“Our message is crime doesn’t pay.” – How cash taken from criminals’ pockets is being given to communities in need

Money recovered from criminals is being given to communities impacted by crime, thanks to the West Yorkshire Mayor, Tracy Brabin’s, Safer Communities Fund.

6th January 2023

Money recovered from criminals is being given to communities impacted by crime, thanks to the West Yorkshire Mayor, Tracy Brabin’s, Safer Communities Fund.

In 2022, over £530,000 of cash previously associated with illegal activities was put to good use by 100 community projects that are making the region safer.

And the fund is set to support more projects in 2023, says West Yorkshire’s Deputy Mayor for Policing and Crime, Alison Lowe OBE, as she kicks off the new year with visits to three organisations that have collectively received over £17,000 from the Mayor’s fund.

Speaking about the fund, Deputy Mayor Lowe said:

“The Mayor and I want to build a safe, just, and inclusive West Yorkshire, and to do so we need the help of everyone, from local authorities, to the police, to grassroots community groups.

“The Mayor’s Safer Communities Fund enables us to support organisations that best know the needs of their areas, all with the aim of making our region safer.

“Our message to criminals is that crime doesn’t pay. Instead, the money recovered from you is doing real good in the communities you’ve harmed.”

The Mayor’s Safer Communities Fund uses money recovered by the police and prosecutors and gives grants of up to £8,000 to projects that are making West Yorkshire safer.

This week, Deputy Mayor Lowe has seen first-hand how communities are benefiting from this funding with visits to Invictus Wellbeing, Evergreen Active, and ESCAYP (Emotional Support for Children And Young People).

Invictus Wellbeing received £6,000 of funding for two specialist workers for vulnerable young people in Calderdale, providing support, advice, and access to activities to improve their wellbeing.

Over £5,000 from the Mayor’s fund has been used by the organisation Evergreen Active to deliver boxercise classes for women and girls in Wakefield, with a focus on building self-esteem and self-confidence.

ESCAYP has used their funding from the Mayor to provide free counselling services for young people experiencing mental health challenges across West Yorkshire.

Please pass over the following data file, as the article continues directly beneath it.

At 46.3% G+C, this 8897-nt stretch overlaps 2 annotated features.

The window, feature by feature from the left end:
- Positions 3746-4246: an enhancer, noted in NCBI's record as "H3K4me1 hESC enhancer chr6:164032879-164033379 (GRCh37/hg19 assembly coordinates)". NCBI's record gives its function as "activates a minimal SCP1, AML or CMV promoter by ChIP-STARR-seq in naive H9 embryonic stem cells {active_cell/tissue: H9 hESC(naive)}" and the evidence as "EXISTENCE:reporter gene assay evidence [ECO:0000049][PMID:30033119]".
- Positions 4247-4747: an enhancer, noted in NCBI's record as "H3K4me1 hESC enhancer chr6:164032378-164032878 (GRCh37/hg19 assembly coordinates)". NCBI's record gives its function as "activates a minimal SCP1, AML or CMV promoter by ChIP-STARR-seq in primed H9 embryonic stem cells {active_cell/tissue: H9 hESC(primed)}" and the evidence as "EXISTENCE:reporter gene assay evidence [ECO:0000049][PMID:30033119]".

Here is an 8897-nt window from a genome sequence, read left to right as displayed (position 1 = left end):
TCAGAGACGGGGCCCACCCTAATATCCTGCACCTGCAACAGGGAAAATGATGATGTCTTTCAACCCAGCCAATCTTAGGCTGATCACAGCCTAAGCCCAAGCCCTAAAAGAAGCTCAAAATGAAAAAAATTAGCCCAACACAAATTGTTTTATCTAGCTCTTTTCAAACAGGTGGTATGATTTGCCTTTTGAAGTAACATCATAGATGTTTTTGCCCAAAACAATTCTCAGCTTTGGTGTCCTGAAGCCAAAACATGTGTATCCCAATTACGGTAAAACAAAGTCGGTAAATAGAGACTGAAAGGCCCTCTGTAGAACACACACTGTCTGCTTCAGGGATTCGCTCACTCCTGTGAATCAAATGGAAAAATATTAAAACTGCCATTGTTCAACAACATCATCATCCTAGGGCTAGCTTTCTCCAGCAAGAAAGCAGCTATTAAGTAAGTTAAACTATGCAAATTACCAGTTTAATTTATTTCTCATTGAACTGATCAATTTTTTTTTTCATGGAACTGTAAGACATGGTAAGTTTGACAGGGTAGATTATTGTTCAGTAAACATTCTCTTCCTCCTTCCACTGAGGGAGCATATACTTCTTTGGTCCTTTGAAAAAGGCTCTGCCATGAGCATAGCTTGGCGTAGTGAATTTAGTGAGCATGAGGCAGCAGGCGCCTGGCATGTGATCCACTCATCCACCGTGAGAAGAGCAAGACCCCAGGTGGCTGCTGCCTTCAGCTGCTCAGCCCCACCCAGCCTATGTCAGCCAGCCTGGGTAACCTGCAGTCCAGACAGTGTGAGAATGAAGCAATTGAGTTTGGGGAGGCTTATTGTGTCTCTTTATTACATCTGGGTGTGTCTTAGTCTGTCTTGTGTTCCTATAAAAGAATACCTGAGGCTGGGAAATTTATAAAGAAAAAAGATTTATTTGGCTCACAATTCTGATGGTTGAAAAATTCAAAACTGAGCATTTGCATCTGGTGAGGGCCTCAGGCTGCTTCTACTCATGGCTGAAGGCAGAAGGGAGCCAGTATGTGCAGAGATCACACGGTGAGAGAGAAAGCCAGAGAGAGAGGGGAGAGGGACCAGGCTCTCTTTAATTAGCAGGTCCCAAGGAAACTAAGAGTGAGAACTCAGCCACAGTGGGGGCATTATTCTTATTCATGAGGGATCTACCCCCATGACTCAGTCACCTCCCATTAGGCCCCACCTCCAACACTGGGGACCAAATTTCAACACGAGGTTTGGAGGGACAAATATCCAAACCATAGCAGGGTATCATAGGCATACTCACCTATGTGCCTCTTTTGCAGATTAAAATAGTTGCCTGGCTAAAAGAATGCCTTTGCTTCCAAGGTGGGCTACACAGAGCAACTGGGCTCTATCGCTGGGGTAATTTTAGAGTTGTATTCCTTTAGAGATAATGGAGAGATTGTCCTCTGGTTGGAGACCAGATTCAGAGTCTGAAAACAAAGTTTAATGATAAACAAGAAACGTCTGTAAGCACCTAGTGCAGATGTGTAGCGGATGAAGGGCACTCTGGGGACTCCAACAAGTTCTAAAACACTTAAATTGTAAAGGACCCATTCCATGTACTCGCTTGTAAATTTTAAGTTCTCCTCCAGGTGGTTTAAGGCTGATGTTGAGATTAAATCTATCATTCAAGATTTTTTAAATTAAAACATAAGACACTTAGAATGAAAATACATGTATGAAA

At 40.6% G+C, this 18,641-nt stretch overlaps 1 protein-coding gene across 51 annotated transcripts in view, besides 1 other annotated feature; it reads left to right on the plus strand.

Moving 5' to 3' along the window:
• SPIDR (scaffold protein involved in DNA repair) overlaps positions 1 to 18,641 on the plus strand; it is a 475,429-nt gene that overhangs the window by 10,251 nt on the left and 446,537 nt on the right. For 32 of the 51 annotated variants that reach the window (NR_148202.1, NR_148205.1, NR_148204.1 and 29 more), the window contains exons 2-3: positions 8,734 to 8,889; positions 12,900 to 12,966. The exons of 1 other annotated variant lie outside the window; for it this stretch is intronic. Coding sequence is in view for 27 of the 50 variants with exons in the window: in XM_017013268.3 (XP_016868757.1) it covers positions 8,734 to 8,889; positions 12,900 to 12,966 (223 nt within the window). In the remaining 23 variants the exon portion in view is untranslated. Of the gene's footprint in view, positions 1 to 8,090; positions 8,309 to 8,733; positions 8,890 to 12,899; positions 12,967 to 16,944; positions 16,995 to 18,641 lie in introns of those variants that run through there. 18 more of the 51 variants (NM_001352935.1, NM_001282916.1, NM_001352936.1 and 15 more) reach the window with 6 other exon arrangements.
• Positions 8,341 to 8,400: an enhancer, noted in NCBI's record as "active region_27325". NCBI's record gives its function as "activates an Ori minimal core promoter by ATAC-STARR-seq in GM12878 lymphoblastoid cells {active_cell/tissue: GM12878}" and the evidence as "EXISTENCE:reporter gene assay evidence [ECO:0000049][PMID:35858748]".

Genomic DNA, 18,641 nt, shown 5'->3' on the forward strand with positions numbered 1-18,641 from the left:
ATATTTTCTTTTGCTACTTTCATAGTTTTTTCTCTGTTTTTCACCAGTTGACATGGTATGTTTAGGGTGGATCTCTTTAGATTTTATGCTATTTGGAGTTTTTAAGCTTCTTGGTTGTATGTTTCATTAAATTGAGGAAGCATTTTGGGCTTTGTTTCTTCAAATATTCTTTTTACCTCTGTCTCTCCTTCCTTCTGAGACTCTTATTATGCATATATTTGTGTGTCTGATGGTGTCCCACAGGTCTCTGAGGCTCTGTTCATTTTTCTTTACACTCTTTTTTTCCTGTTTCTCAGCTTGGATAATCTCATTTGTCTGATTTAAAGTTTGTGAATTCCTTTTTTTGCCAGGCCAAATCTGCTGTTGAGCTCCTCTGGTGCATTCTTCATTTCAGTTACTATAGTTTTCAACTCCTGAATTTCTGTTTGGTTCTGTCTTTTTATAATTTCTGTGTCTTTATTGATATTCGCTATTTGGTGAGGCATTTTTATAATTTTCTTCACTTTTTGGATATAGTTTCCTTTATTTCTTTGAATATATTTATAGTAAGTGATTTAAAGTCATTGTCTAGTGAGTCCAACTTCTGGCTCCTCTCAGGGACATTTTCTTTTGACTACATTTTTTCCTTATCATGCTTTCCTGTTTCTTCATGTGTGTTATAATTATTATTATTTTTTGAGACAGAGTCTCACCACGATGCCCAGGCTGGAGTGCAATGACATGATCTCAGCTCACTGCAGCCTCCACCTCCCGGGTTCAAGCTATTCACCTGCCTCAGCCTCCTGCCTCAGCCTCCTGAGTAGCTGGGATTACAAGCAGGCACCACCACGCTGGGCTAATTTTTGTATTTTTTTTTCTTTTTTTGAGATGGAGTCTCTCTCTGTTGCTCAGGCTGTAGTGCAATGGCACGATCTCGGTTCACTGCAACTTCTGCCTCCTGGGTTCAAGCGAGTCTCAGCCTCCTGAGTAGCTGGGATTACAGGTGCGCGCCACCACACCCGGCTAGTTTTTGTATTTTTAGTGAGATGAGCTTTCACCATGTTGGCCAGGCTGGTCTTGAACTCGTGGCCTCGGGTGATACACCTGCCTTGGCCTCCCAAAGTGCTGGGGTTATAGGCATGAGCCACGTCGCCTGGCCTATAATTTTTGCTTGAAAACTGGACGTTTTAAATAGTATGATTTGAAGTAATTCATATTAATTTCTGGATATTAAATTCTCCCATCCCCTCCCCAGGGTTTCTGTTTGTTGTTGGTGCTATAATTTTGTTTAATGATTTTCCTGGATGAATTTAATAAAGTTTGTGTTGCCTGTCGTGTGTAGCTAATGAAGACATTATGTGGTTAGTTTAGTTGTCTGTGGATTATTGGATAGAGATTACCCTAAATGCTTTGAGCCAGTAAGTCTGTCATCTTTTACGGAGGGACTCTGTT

Danny Hutchinson, CEO of Invictus Wellbeing, said:

"The Mayor’s Safer Communities Fund has been a fantastic help for Invictus Wellbeing and we were delighted to be recipients in 2022.

“It allows charities like ours to expand the work we do and specialise in areas that we may not have been able to before.

“For example, this fund helped us innovate a brand new project that supports young people struggling with their mental health into positive activities like boxing, climbing and more.”

Paula Appleton, Director of Evergreen Active CIC, said:

"We were absolutely delighted to receive funding from the Mayor's Safer Communities Fund last year, which meant that we were able to hold 48 weeks of female-only fitness and self-protection classes in the Eastmoor area of Wakefield.

“Eastmoor has the highest levels of domestic violence and sexual abuse in the Wakefield district, so we knew it was an important area for this project to take place in.

“Since the classes started in May 2021, we have had over 270 attendances by women of all ages, fitness levels and backgrounds and many new friendships have been formed."

Peter Lorimer, Chair of Trustees at ESCAYP, said:

“The money from the Mayor’s Safer Communities Fund has been used by ESCAYP to enable us to continue to deliver our service, mainly to schools across the county.

“As reflected nationally, the need for mental health support for children and young people was greater than ever in 2022.

“We will continue to operate as long as we can in 2023 - without this money, coupled with that received from other generous sources in 2022, we would have had to close.”